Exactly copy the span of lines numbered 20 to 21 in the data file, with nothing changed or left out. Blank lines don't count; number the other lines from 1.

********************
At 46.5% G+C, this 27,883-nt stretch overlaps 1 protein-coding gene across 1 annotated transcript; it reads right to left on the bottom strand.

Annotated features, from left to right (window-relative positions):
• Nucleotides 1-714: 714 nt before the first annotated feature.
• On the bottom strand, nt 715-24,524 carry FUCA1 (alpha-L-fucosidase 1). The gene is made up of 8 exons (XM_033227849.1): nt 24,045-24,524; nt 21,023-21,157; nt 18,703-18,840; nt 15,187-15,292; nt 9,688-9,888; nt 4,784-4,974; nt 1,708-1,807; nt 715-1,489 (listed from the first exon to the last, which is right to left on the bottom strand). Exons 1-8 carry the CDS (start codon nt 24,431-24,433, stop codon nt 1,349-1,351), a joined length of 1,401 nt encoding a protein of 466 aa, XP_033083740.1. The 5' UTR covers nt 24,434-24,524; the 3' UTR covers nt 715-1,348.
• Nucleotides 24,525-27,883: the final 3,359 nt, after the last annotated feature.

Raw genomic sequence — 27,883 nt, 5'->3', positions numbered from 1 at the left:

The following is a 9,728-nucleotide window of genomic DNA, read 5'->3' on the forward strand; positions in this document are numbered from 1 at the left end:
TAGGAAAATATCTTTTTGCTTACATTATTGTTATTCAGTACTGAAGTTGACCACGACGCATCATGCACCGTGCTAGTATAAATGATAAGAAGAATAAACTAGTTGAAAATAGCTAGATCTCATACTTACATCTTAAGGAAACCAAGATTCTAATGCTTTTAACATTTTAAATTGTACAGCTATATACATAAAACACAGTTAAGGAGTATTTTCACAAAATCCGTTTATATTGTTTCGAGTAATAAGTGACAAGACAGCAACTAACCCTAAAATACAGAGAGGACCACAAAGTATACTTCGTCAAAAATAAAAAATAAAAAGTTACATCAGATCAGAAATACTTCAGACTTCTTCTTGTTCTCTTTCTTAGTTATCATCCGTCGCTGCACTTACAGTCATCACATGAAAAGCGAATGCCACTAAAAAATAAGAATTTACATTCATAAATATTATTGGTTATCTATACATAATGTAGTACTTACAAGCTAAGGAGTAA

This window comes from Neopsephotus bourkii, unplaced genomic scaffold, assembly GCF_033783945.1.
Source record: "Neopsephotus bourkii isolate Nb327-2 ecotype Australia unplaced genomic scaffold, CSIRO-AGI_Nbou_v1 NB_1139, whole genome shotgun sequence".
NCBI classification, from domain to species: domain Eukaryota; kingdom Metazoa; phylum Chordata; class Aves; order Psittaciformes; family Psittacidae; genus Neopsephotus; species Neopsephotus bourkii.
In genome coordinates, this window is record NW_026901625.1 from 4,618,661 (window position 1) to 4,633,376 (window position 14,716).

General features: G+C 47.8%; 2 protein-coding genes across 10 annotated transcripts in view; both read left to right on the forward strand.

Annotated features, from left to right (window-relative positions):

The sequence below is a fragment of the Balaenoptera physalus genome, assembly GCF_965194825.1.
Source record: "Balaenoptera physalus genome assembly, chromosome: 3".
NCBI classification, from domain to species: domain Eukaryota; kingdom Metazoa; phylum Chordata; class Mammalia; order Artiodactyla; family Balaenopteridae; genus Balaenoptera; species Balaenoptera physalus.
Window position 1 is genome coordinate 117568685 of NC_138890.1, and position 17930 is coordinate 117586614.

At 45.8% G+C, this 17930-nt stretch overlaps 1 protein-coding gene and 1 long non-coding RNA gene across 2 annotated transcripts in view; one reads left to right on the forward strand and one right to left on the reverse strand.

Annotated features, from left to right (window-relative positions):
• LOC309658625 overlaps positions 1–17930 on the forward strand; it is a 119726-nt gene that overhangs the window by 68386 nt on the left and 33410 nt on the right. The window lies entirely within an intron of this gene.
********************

Annotated features, from left to right (window-relative positions):
• LOC309658625 overlaps positions 1–17930 on the forward strand; it is a 119726-nt gene that overhangs the window by 68386 nt on the left and 33410 nt on the right. The window lies entirely within an intron of this gene.